The Dodgers made multiple moves before the trade deadline, acquiring the likes of Kike Hernandez, Amed Rosario, Lance Lynn and Joe Kelly. The most surprising move for the organization was trading for of former Rays and Royals pitcher Ryan Yarbrough on August 1.
The left-hander is the complete opposite of the modern day pitcher. He has an extremely low strikeout rate striking out just 32 batters in 55 ⅓ innings this season. Additionally, his sinker, his fastest pitch, averages out at a measly 86.1 MPH and his spin rates are some of the worst in baseball. But yet, he has a 4.07 ERA this season and the Dodgers trusted him enough to throw him for 4 ⅓ innings against a potent Padres lineup in his debut with the team on Saturday. It is fair to wonder though is if his poor stuff and inability to miss bats is eventually going to catch up to him over the remainder of the season which we will review down below.
Despite having an arsenal that doesn’t strike fear into any lineup, Yarbrough has been one of the best pitchers in baseball at avoiding hard contact since his debut in 2018. In every one his major league seasons, including this one, he’s ranked in the 92nd percentile or better in average exit velocity against and in the 91st percentile or better in hard-hit percentage allowed. He’s able to induce that quality of contact through an extremely deceptive delivery where he hides the ball well and overall looks rather difficult to pick up.
He reminds me a bit of Nestor Cortes Jr. in that department who excelled in 2022 in part due to his deception as a pitcher. When a pitcher is deceptive and more difficult to pick up the velocity isn’t as important because the pitch essentially gets in on the hitter quicker. This is when things like perceived velocity comes into play with Cortes once again being a great example of this.
Nestor Cortes’ fastball plays up. Meaning his 91-94 actually feels like 97. Mix that with him messing with a hitters timing, throwing from diff arm angles, and locating well, he can be very difficult to hit. He showed that today— Andrew McCutchen (@TheCUTCH22) May 9, 2022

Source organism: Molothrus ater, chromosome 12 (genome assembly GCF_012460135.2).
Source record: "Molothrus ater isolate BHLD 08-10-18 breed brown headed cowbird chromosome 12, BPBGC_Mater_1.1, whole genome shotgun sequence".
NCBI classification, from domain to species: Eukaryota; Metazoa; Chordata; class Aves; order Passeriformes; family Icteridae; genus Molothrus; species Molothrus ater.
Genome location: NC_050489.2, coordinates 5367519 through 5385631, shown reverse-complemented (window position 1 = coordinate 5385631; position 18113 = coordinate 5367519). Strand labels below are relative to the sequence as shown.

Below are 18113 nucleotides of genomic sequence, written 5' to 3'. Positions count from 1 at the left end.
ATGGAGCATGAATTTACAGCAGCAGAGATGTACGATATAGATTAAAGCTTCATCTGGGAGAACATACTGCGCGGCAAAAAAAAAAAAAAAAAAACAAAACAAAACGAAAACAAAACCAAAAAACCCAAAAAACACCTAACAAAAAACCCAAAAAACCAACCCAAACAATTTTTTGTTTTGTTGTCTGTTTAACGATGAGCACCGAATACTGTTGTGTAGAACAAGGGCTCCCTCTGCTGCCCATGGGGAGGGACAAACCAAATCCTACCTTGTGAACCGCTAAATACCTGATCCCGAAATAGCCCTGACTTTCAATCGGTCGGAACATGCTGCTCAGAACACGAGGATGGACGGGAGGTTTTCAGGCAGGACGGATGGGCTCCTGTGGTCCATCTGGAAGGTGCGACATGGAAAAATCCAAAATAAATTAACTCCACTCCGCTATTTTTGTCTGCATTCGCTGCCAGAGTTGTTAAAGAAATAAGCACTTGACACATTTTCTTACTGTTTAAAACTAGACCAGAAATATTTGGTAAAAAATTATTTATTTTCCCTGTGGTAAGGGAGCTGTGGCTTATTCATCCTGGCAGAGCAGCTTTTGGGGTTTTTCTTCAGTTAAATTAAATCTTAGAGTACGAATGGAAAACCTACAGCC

Now obviously Yarbrough isn’t hesitating in his delivery or charging his arm slot like Cortes Jr. But, despite him sitting at only 86.9 MPH, his funky delivery likely makes his pitches look a bit more likely 88 or 89 MPH which is why we see so many soft contact swings off of him.
Now, whilst all of that is great, this is still a results-based business and the results haven’t been there in recent years. His ERA+ was below average in both 2021 (79) and 2022 (82), though he’s back up to 108 this season.
But that is where analytics clash. His low strikeout rate and above average fly ball rate percentage inflate his expected metrics, with an xERA of 4.40 or higher and xwOBA of .322 or worse for three years running. However, on the flip side his ability to limit walks and rarely give up hard contact almost reverses those two factors. Sure he’s allowing the ball to be put in play, but batters are hardly ever making solid contact against him.
The Dodgers needed arms and they did that at the deadline in acquiring Kelly, Lynn and Yarborough. None of those guys are going to be difference makers but Yarborough is an intriguing addition. I don’t think the Dodgers should ever use him in big moments but he adds pitching depth which is sorely needed. Yarborough is at best the fifth starter/bulk reliever on this team, however, LA could’ve done worse than acquiring the southpaw.